From Front Lines to Behind the Scenes

by Mike Nyeste

I guess another late-night related TV post couldn’t hurt.

A recent New York Times article revealed Jon Stewart, host of Comedy Central’s Daily Show, has been quietly operating a training program aimed at teaching veterans entertainment industry skills and helping them get employment within the field. Apparently, Stewart’s just now making this veterans program widely known because of his pending Daily Show exit and to encourage other Hollywood big shots to start similar ventures.

In a word, awesome. This is just simply, purely awesome. While I personally have no Hollywood aspirations, I know plenty of qualified, talented people who are, and I’m sure the America as a whole stands to benefit by having war veterans as writers, directors, producers and on-air talent.

I spent nearly five years in the active-duty Army as a print journalist in addition to being a soldier. Naturally, I’ve met many quality writers, from all military branches, who are hilarious, witty and superb communicators. Us print journalists worked hand-in-hand with our military broadcast journalist counterparts. Those broadcasters wrote TV spots, filmed segments from the field, edited them back at base, stood behind the camera to film the newscast or were in front of the lens when the lights came on. Many did radio work also. Both fields of military journalists have already been honing many of the same skills Stewart’s program imparts. These service members, unlike many recent college graduates, have utilized this knowledge in high-stress (to say the least), real-world settings.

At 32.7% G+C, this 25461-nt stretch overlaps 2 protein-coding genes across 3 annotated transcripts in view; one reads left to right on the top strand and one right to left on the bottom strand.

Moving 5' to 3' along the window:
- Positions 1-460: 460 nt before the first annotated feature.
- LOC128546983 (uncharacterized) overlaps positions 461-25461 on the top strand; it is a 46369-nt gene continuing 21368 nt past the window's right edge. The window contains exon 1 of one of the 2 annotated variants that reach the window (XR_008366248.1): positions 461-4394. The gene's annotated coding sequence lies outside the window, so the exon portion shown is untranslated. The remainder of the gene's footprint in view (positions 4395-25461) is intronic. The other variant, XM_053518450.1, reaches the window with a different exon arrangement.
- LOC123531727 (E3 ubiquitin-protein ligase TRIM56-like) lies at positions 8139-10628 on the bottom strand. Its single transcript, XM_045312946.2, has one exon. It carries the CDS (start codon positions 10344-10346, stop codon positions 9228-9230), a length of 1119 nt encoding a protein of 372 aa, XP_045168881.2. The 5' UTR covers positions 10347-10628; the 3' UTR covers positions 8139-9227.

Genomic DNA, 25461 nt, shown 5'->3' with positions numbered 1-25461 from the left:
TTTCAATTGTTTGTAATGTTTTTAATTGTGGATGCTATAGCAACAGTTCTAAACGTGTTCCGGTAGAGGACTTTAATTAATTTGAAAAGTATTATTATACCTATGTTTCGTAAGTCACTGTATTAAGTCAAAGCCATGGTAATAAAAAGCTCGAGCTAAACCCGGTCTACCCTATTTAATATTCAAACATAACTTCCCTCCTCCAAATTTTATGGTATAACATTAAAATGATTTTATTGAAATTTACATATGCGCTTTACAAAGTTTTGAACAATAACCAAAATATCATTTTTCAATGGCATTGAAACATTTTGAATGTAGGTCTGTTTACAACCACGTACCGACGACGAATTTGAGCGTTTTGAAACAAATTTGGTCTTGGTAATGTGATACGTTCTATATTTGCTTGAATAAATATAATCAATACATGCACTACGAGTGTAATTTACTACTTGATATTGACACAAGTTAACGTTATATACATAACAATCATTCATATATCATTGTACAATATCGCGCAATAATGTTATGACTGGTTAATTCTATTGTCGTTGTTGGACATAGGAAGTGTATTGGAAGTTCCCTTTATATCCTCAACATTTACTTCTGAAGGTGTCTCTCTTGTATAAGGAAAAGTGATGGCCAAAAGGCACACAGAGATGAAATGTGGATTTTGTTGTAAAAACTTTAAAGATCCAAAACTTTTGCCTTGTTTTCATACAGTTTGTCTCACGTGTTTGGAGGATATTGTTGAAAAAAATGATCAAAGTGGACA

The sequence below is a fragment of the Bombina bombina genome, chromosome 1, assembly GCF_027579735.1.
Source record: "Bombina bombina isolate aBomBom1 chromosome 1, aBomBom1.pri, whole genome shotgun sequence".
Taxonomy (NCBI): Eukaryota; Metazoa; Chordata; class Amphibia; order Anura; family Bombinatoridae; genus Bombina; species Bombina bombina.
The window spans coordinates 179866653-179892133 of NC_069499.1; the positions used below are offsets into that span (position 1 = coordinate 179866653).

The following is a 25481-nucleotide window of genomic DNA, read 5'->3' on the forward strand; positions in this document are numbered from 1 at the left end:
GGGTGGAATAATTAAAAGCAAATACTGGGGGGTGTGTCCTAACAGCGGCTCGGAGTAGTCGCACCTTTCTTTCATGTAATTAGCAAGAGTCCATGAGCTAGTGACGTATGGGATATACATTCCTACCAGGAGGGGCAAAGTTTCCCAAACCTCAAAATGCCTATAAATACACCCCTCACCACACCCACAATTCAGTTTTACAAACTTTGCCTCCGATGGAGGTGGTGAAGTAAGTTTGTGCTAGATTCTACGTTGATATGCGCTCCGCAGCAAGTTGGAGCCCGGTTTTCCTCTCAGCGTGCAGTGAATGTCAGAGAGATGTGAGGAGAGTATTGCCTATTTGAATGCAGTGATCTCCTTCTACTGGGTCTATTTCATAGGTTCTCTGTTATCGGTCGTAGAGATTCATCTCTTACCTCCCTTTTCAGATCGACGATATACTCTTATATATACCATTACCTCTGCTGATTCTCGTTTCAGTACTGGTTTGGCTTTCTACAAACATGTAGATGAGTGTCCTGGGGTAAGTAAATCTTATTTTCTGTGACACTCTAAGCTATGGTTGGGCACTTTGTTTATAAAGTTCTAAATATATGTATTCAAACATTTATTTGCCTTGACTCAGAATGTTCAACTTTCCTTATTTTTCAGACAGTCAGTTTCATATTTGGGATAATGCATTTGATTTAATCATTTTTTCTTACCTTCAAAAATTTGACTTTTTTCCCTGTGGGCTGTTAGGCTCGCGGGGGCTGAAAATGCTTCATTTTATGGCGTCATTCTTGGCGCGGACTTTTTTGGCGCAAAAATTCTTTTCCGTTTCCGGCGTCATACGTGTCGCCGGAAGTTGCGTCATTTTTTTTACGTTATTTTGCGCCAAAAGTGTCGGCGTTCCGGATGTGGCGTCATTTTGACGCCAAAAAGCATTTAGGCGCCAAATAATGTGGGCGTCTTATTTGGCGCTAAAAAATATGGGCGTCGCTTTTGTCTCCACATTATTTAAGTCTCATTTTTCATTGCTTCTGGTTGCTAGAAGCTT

It’s been this way for decades, yet can any of us name a war veteran that has had an impact on pop culture? Outside of Netflix, I don’t digest many TV shows, movies or pop culture in general. That being said, I watch enough to know veterans are lacking a voice in our national consciousness. We’ve been at war or something awfully close to it for almost 14 years now. Can you name one time a veteran in the entertainment industry ushered us into an indelible moment about the trials, triumphs or historic significance of two incomprehensible, convoluted wars through pop culture?

I simply can’t. I suspect the same is true for you. That’s a shame– maybe even an unacceptable one.

Stewart’s and similar programs will, or already have, stumbled upon a gold mine of talent. That’s not to say veteran’s wishing to be in the entertainment industry are inherently more talented than their civilian counterparts. Talent can be found everywhere. But most veterans have gone through more rigorous tests and trials than a 22-year-old out of film school, many with the ability to entertain and communicate.

Even if you take veterans’ already running some of the toughest gauntlets life can throw at a person out of the equation, we’re still left with an important, needed voice left out of entertainment. A wise friend of mine once observed, “Media is the way the world talks to itself.” When the world hears its own voice, shouldn’t veterans make up an integral part of that voice? The answer is obvious. Thank goodness the Iraq War’s biggest critic is doing something to fix it.


This post originally appeared on Mike’s personal blog, Mike’s Opus. Reprinted by permission.

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